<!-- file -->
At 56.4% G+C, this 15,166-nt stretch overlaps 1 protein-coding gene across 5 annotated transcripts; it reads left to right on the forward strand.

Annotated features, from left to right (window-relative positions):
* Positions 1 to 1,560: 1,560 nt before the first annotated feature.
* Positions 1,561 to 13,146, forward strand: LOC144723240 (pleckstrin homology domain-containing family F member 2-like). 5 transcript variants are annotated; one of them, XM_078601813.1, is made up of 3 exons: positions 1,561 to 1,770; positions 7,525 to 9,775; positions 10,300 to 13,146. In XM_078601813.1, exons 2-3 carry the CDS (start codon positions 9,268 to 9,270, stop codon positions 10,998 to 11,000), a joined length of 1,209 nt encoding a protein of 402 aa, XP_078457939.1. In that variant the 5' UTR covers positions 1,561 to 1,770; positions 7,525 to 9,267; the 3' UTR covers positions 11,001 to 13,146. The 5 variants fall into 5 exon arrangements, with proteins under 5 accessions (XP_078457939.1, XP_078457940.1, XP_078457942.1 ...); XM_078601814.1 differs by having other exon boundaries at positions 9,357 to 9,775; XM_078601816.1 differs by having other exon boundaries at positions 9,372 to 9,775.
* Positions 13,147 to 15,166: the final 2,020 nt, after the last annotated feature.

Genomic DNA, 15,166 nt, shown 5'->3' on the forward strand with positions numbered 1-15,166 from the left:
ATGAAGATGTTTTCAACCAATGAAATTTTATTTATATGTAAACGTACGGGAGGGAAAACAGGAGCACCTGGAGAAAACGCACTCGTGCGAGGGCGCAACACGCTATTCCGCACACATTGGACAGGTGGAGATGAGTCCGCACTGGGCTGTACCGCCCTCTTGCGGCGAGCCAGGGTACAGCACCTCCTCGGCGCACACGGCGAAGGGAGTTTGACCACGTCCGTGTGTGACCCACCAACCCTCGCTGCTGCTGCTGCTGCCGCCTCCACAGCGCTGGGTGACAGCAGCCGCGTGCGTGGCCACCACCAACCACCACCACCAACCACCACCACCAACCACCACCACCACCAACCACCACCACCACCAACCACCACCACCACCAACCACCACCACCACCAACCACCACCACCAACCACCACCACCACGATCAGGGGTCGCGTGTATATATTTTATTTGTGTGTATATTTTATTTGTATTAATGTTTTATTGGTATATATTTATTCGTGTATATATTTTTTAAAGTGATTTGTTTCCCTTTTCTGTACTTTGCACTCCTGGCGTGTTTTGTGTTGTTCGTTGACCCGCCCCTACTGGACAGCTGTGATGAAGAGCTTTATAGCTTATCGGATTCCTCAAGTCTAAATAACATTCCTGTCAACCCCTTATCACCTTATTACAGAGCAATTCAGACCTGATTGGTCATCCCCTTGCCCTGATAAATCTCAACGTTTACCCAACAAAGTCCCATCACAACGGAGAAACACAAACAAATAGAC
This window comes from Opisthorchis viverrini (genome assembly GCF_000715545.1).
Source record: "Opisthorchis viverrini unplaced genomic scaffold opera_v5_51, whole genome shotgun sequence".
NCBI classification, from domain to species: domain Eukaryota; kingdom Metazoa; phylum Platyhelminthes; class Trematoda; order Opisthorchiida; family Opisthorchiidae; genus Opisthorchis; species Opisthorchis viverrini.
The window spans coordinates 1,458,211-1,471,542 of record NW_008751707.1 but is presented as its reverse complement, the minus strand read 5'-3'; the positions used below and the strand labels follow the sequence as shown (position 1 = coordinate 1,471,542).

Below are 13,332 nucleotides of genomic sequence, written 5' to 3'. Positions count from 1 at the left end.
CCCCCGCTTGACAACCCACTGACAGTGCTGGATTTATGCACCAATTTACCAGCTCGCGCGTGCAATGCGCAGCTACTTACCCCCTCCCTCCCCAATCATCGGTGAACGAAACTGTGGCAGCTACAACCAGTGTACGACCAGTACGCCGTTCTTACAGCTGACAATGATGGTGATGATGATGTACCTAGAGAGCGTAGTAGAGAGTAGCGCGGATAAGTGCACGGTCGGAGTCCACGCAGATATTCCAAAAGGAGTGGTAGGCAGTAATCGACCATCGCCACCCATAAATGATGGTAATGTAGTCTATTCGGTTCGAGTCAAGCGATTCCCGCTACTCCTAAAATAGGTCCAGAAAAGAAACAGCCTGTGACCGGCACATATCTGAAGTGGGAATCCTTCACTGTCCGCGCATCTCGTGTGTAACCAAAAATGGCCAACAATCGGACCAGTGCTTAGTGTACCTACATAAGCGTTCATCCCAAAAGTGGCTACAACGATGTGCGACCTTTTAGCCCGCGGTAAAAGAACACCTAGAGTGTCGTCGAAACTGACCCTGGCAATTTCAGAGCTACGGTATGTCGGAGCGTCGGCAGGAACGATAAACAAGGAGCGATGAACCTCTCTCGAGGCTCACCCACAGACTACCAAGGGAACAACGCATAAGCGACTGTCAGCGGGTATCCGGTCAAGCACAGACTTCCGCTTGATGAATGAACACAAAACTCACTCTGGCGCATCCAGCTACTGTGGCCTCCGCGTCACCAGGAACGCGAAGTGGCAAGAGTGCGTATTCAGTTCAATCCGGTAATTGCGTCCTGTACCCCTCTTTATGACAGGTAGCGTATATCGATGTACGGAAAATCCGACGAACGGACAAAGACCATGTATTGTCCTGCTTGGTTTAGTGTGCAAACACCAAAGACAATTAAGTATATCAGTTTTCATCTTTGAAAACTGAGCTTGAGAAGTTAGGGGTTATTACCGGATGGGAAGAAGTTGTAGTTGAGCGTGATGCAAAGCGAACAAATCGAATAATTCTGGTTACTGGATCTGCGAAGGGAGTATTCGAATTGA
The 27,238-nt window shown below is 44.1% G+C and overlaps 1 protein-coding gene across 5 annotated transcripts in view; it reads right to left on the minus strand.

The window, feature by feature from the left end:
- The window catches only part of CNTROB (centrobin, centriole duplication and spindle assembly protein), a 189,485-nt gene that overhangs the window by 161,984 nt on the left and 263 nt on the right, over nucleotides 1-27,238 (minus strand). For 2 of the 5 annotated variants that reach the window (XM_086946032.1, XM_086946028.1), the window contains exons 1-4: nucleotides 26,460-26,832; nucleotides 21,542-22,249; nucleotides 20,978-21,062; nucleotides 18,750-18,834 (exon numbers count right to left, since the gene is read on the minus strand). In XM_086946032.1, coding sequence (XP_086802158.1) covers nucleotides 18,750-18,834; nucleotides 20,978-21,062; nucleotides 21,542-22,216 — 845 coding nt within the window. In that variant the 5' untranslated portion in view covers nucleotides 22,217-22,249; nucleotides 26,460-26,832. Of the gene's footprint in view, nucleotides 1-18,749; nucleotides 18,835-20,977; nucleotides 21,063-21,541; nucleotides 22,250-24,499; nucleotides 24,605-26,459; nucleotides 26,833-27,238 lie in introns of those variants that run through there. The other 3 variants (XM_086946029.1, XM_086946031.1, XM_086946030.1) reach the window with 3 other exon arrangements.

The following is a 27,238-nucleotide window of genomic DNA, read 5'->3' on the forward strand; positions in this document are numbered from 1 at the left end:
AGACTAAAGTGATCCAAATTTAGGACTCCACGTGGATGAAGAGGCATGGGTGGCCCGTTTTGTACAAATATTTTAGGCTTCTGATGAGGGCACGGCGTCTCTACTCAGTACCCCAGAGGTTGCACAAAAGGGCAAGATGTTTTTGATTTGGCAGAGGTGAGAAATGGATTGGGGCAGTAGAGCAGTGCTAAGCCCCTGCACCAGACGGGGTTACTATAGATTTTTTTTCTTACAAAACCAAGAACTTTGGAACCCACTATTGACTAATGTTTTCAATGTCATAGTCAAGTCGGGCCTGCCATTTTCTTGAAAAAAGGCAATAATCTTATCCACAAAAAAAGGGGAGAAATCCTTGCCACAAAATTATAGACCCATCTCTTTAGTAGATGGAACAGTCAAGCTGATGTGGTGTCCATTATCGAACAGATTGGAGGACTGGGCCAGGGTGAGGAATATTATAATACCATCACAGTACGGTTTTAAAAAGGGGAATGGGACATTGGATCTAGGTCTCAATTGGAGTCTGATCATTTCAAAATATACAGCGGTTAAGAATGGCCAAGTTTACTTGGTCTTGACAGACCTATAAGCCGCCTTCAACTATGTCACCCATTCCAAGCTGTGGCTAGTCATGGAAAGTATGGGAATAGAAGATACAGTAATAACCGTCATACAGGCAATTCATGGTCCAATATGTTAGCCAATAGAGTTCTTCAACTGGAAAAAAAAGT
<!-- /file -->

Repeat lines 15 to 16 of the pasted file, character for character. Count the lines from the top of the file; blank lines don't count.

The window, feature by feature from the left end:
- The window catches only part of CNTROB (centrobin, centriole duplication and spindle assembly protein), a 189,485-nt gene that overhangs the window by 161,984 nt on the left and 263 nt on the right, over nucleotides 1-27,238 (minus strand). For 2 of the 5 annotated variants that reach the window (XM_086946032.1, XM_086946028.1), the window contains exons 1-4: nucleotides 26,460-26,832; nucleotides 21,542-22,249; nucleotides 20,978-21,062; nucleotides 18,750-18,834 (exon numbers count right to left, since the gene is read on the minus strand). In XM_086946032.1, coding sequence (XP_086802158.1) covers nucleotides 18,750-18,834; nucleotides 20,978-21,062; nucleotides 21,542-22,216 — 845 coding nt within the window. In that variant the 5' untranslated portion in view covers nucleotides 22,217-22,249; nucleotides 26,460-26,832. Of the gene's footprint in view, nucleotides 1-18,749; nucleotides 18,835-20,977; nucleotides 21,063-21,541; nucleotides 22,250-24,499; nucleotides 24,605-26,459; nucleotides 26,833-27,238 lie in introns of those variants that run through there. The other 3 variants (XM_086946029.1, XM_086946031.1, XM_086946030.1) reach the window with 3 other exon arrangements.